Bankimchandra was among the first batch of graduates from Calcutta University. In his youth, he had witnessed the unsuccessful mutiny of 1857. Around 1870, the British rulers were trying hard to force their anthem, God Save the Queen, on Indians. This made a deep impact on Bankimchandra's sensitive mind, and he wrote Bande Mataram in one sitting, in a mood that must be called divine, and transcendental. He wrote the song as a prayer in which the nation 'Bharat' was described as 'The Mother'. The song was later included in his novel Anandmath, which was published serially in his magazine Bangdarshan during 1880-1882. When he was bitterly criticized for composing this song by some of his contemporaries, like a prophet, he declared in 1882 : 'I may not live to see its popularity, but this song will be sung by every Indian like a Ved Mantra. And that is what that exactly happened after the partition of Bengal in 1905. It became a very popular slogan overnight. It crossed the boundaries of Bengal and spread all over the country like a flame.'
When Independence was round the corner in 1947, several composers, musicians and singers from Bengal and Maharashtra were confident that this would become the Anthem of independent India. Hence they set a number of tunes for the song. Amongst these great and enthusiastic pioneers were Master Krishnarao Phulambrikar and Mr V D Ambhaikar. Even before our independence, Master Krishnarao Phulambrikar had cut a gramophone record around 1935. His radio broadcast was interrupted soon after he began to sing the banned song at the end of his program. He then boycotted all radio programs. He popularized his tunes through gramophone records and by singing it in his music concerts. After Independence, he was invited to sing on All India Radio and he began his concert by singing Vande Mataram. In 1948, when he learnt that Pandit Nehru was against the music of the song and not the contents, he volunteered to prepare tunes for the Vande Mataram song. He prepared several alternative versions of the song recited solo, in chorus, as a marching song, with and without accompaniment. These recordings were played to members of the Constitution Committee.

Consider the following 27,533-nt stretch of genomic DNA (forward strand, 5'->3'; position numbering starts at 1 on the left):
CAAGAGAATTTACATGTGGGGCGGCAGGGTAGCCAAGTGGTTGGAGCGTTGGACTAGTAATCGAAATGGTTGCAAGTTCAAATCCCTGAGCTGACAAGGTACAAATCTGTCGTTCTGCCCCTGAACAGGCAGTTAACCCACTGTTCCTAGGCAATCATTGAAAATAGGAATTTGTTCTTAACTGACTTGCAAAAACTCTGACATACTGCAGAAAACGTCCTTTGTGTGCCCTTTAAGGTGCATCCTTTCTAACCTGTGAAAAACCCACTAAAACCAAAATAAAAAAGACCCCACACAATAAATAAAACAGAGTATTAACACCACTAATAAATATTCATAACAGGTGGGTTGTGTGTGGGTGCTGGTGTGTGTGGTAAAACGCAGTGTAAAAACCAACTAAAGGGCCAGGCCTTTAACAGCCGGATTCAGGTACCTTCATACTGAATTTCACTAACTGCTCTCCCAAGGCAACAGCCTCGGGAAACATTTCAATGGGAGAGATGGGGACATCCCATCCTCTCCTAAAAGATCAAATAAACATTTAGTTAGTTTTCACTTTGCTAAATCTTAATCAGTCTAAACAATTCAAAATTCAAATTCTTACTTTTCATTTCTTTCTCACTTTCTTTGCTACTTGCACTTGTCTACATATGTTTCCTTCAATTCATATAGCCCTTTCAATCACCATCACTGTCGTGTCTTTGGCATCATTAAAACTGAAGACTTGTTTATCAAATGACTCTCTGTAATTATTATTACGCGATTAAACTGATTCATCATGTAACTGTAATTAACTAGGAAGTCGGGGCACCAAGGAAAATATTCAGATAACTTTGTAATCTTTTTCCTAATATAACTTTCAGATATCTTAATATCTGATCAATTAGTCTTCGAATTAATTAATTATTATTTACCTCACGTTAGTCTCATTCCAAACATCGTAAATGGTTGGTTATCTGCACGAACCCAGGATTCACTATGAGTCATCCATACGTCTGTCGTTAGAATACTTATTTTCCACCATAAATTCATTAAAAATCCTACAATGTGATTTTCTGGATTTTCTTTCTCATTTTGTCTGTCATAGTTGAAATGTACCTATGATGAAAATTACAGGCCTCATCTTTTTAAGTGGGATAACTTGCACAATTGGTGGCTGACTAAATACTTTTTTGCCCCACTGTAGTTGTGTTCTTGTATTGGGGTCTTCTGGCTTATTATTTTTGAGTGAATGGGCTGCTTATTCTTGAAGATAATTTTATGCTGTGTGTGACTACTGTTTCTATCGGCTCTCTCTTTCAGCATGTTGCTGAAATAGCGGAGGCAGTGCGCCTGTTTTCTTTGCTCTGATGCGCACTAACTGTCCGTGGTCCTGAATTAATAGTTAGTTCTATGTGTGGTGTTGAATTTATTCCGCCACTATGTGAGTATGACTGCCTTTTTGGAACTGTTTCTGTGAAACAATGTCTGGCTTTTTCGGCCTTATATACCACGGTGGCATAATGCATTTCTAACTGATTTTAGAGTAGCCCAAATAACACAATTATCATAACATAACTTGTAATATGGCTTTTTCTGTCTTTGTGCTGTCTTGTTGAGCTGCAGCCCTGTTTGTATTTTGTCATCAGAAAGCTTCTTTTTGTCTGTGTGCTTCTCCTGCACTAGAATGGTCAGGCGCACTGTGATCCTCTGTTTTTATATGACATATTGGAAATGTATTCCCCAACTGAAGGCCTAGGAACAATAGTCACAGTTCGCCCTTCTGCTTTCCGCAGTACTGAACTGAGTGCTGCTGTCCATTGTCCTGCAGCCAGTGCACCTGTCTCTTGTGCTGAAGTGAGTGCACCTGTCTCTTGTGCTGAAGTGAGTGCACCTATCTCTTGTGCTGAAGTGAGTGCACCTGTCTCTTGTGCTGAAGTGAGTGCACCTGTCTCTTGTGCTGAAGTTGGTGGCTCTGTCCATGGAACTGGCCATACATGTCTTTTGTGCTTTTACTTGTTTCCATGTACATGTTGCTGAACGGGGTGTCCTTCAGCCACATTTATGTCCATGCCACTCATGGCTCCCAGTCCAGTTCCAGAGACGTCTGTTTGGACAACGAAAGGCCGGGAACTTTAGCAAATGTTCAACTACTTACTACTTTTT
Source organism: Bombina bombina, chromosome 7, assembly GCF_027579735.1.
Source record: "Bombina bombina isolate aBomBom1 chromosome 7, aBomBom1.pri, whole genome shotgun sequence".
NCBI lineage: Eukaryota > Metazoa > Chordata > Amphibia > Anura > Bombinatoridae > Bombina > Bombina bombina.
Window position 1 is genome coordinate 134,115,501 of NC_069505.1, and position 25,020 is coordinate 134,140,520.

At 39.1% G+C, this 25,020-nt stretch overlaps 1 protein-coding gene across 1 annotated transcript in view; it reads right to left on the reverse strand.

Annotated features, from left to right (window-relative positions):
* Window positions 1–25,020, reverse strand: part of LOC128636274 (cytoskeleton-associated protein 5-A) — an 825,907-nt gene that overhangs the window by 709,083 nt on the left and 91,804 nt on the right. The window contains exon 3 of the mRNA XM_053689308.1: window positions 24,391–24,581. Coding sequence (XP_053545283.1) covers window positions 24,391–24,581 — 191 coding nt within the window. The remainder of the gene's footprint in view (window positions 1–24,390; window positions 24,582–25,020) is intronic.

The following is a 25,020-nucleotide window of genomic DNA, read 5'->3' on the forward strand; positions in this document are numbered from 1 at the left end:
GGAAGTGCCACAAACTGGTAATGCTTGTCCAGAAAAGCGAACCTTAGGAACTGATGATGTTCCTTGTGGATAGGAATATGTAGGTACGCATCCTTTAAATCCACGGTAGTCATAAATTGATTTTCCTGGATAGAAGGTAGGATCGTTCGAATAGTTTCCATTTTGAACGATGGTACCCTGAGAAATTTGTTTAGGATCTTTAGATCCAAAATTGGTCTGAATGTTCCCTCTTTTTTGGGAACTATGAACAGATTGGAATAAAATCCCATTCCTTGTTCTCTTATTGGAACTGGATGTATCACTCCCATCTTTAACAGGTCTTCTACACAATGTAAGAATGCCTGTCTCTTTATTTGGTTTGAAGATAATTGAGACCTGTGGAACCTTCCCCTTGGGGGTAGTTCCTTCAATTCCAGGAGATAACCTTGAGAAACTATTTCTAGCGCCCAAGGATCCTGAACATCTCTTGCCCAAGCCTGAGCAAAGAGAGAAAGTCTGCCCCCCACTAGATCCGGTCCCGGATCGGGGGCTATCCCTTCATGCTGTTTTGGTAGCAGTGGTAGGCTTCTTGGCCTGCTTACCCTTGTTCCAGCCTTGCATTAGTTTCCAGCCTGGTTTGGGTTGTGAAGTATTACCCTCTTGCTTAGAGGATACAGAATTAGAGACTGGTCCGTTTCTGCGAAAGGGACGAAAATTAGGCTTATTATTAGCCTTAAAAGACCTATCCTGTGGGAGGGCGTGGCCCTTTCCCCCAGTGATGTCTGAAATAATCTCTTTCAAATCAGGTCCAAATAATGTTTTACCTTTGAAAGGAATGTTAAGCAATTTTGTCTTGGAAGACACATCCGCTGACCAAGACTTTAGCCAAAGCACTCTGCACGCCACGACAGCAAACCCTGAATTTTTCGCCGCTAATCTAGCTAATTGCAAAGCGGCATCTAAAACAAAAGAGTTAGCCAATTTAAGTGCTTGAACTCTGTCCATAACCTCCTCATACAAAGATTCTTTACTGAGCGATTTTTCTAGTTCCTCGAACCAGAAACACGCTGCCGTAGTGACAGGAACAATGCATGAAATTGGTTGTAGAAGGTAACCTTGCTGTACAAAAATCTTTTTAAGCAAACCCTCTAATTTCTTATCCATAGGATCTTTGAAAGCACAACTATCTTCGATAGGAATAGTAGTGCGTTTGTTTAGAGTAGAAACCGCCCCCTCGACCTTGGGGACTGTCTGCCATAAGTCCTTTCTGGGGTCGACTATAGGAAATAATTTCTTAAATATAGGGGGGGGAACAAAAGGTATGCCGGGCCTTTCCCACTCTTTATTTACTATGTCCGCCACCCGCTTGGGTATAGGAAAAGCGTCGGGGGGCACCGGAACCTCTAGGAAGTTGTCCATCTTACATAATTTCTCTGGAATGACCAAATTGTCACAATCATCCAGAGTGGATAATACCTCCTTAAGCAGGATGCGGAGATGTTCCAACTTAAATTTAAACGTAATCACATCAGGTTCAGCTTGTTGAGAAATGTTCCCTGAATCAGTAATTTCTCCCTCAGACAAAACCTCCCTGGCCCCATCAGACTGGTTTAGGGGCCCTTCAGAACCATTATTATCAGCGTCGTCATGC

At a meeting of the Constitution Committee held on 24th January 1950, President Dr Rajendra Prasad announced that Jana Gana Mana would be the National Anthem of independent India and Vande Mataram would be the National song with same status as the Anthem. With this decision, all efforts at providing new tunes ended and the recordings made up to that time have now become important documents and part of our cultural heritage.
The spirited and heroic attempts of Master Krishnarao Phulambrikar to make Vande Mataram our national anthem after our Independence were frustrated by Pandit Jawaharlal Nehru who had indivisible contempt for non-Muslim feelings and sentiments. He forgot that the might of the Government of India can never succeed in confiscating the Vande Mataram thoughts, feelings and emotions of millions of people in India.